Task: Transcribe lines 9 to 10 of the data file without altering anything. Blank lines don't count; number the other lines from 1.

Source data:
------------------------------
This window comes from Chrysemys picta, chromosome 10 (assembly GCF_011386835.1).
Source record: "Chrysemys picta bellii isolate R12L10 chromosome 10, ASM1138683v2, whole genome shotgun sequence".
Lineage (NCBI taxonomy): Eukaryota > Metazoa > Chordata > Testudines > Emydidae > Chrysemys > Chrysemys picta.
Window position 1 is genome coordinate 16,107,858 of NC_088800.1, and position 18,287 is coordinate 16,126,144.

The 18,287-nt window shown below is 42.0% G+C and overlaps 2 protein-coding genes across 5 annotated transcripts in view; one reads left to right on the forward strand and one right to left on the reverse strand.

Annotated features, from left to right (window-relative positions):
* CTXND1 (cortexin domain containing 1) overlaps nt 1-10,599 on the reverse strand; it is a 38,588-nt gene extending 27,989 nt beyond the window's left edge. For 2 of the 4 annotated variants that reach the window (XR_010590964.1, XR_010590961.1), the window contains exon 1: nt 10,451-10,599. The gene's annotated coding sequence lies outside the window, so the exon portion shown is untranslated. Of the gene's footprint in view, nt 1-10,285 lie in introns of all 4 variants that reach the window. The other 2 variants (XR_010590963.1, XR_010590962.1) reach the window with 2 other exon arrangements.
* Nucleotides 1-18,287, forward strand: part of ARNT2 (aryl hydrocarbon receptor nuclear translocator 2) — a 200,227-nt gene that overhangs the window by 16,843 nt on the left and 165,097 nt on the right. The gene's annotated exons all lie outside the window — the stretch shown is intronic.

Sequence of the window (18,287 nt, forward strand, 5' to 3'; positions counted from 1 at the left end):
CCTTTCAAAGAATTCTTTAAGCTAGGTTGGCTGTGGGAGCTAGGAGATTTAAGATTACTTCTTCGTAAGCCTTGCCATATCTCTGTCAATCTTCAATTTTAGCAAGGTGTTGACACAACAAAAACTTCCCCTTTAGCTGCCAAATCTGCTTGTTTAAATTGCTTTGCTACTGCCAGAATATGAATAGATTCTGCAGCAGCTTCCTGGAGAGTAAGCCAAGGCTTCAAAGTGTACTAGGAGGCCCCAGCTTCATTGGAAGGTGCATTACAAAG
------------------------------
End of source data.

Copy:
Sequence of the window (18,287 nt, forward strand, 5' to 3'; positions counted from 1 at the left end):
CCTTTCAAAGAATTCTTTAAGCTAGGTTGGCTGTGGGAGCTAGGAGATTTAAGATTACTTCTTCGTAAGCCTTGCCATATCTCTGTCAATCTTCAATTTTAGCAAGGTGTTGACACAACAAAAACTTCCCCTTTAGCTGCCAAATCTGCTTGTTTAAATTGCTTTGCTACTGCCAGAATATGAATAGATTCTGCAGCAGCTTCCTGGAGAGTAAGCCAAGGCTTCAAAGTGTACTAGGAGGCCCCAGCTTCATTGGAAGGTGCATTACAAAG